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Supplement article

Research

  Cite this article:

Daddi Jima, Getnet Mitike, Zegeye Hailemariam, Alemayehu Bekele, Adamu Addissie, Peter Wasswa, Olivia Namusisi, Sheba Nakacubo Gitta, Monica Musenero, David Mukanga. The Ethiopian Field Epidemiology and Laboratory Training Program: strengthening public health systems and building human resource capacity. Pan Afr Med J. 2011;10(Supp 1):5

Key words: Ethiopia, Public health training, field epidemiology training program

Permanent link: http://www.panafrican-med-journal.com/content/series/10/1/5/full

Received: 31/08/2011 - Accepted: 07/12/2011 - Published: 14/12/2011

This article is published as part of the supplement "Field Epidemiology in Africa"

Supplement sponsored by PAMJ and The African Field Epidemiology Network

© Daddi Jima et al.   The Pan African Medical Journal - ISSN 1937-8688. This is an Open Access article distributed under the terms of the Creative Commons Attribution License (http://creativecommons.org/licenses/by/2.0), which permits unrestricted use, distribution, and reproduction in any medium, provided the original work is properly cited.

The Ethiopian Field Epidemiology and Laboratory Training Program: strengthening public health systems and building human resource capacity

 

Daddi Jima1, Getnet Mitike1, Zegeye Hailemariam1, Alemayehu Bekele1, Adamu Addissie1, Peter Wasswa2,&, Olivia Namusisi2, Sheba Nakacubo Gitta2, Monica Musenero2, David Mukanga2

 

1Ethiopian Field Epidemiology and Laboratory Training Program, P.O.Box 12953, Addis Ababa, Ethiopia, 2African Field Epidemiology Network, P. O. Box 12874, Kampala, Uganda

 

 

&Corresponding author
Peter Wasswa, Scientific Writer, African Field Epidemiology Network, Kampala, Uganda

 

 

Introduction

Field Epidemiology and Laboratory Training Program (FELTPs) are competency-based training programs that help build capacity of countries to support and strengthen public health systems and infrastructure [1]. These programs support trainees, also called FELTP residents to develop their skills through hands-on application of epidemiology to real public health issues. For the most part, residents carry out research projects in priority areas of the districts they are attached, often under direct supervision of the local or provincial health leaders [2]. In Africa, these programs formed a networking alliance called the African Field Epidemiology Network (AFENET) in 2005, which consists of 12 programs spread across 20 countries, including Ethiopia [3].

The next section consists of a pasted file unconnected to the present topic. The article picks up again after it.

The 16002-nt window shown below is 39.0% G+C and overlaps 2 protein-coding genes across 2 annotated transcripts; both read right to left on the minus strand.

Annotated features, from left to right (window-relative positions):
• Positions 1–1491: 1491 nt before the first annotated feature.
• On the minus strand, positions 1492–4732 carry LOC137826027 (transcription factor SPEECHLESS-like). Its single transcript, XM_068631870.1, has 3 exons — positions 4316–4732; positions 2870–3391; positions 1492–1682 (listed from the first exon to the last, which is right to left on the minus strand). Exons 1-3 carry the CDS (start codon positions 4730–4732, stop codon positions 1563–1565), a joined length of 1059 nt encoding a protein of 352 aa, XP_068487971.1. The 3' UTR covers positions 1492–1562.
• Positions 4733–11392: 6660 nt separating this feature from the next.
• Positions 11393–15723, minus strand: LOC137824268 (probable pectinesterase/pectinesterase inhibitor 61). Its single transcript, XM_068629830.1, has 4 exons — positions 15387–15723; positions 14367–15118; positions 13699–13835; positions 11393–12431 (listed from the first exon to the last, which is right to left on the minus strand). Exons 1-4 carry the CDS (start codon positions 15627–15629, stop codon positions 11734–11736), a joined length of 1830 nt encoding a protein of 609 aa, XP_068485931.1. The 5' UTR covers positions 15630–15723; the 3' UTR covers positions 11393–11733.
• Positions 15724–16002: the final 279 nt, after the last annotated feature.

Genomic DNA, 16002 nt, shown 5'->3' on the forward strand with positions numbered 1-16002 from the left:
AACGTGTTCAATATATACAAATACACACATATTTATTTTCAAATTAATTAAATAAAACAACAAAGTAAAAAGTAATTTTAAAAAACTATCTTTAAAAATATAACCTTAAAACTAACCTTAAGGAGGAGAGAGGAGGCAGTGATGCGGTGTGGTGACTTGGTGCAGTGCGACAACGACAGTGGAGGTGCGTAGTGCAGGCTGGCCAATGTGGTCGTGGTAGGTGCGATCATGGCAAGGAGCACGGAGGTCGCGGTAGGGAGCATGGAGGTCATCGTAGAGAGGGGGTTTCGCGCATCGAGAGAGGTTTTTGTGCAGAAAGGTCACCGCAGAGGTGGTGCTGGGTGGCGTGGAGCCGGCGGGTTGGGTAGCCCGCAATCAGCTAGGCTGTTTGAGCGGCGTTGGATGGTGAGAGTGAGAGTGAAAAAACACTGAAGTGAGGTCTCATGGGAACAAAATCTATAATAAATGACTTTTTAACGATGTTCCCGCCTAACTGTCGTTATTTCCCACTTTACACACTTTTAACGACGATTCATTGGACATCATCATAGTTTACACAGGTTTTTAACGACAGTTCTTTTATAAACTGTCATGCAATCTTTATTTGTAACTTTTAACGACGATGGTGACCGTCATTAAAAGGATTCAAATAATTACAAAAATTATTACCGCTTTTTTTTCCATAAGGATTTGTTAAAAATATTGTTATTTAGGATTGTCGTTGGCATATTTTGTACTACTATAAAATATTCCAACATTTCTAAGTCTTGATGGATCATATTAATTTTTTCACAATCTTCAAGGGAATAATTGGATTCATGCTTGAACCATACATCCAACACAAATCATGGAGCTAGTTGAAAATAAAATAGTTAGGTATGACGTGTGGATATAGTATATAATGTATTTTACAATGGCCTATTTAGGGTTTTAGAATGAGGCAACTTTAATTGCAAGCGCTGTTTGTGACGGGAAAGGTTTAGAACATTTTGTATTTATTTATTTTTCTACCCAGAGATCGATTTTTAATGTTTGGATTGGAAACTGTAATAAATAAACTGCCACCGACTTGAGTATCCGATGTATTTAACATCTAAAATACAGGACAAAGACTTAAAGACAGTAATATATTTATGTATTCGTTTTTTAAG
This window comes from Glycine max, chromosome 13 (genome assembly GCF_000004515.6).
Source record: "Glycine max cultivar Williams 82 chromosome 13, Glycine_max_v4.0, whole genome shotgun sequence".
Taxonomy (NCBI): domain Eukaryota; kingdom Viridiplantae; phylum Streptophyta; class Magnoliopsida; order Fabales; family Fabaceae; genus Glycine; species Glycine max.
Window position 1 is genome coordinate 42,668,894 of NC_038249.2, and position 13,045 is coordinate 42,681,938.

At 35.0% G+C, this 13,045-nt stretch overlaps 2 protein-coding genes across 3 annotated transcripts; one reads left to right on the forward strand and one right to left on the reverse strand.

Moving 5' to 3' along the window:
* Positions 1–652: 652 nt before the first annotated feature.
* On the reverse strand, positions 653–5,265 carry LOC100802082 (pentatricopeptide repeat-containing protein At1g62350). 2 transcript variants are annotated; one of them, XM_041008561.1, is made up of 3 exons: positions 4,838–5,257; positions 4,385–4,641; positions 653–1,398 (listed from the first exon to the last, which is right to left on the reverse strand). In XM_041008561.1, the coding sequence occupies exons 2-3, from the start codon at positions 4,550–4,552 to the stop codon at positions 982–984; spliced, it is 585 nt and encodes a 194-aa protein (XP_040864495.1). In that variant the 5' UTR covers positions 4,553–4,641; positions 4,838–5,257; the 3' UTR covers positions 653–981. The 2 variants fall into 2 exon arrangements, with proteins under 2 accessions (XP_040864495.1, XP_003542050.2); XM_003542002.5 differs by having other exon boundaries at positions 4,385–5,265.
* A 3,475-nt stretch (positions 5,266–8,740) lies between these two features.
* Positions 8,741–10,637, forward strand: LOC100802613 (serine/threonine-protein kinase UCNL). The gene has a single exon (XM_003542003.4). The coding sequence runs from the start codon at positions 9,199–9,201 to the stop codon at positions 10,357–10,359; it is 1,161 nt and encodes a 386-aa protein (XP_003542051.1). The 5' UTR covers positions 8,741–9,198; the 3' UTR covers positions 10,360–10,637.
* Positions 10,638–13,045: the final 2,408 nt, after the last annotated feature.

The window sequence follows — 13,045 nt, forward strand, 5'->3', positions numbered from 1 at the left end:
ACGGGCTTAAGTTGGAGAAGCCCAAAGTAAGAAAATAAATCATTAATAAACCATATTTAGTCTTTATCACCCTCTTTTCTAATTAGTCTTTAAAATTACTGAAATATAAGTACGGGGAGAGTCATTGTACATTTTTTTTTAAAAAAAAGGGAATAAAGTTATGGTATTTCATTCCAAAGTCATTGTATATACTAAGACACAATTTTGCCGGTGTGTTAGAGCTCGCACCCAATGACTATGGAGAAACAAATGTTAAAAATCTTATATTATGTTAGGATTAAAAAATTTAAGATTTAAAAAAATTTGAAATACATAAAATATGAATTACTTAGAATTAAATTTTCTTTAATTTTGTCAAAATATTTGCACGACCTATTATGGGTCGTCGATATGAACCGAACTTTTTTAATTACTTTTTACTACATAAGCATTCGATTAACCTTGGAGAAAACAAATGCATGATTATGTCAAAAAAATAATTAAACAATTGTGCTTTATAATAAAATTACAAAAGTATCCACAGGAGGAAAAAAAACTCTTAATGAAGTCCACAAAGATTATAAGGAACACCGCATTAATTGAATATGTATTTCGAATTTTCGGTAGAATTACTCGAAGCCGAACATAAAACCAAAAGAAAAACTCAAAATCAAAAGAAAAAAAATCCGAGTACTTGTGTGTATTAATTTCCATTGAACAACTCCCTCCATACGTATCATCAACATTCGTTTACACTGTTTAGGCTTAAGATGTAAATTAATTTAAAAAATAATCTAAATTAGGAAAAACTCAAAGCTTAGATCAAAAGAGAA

The Ethiopian Field Epidemiology and Laboratory Training Program (EFELTP) is a comprehensive two-year competency-based post-graduate training and service program designed to build sustainable public health expertise and capacity. Established in February, 2009, EFELTP is a partnership between the Ethiopian Federal Ministry of Health (FMOH), the Ethiopian Health and Nutrition Research Institute, Addis Ababa University School of Public Health, the Ethiopian Public Health Association (EPHA), the US Centers of Disease Control and Prevention [4,5].

The vision of the program is to create a world class public health system that can support public health surveillance and response to health emergencies in Ethiopia. Its mission is to produce highly trained, competent health professionals that will strengthen public health surveillance and emergency response and improve health in the country [6].

Country context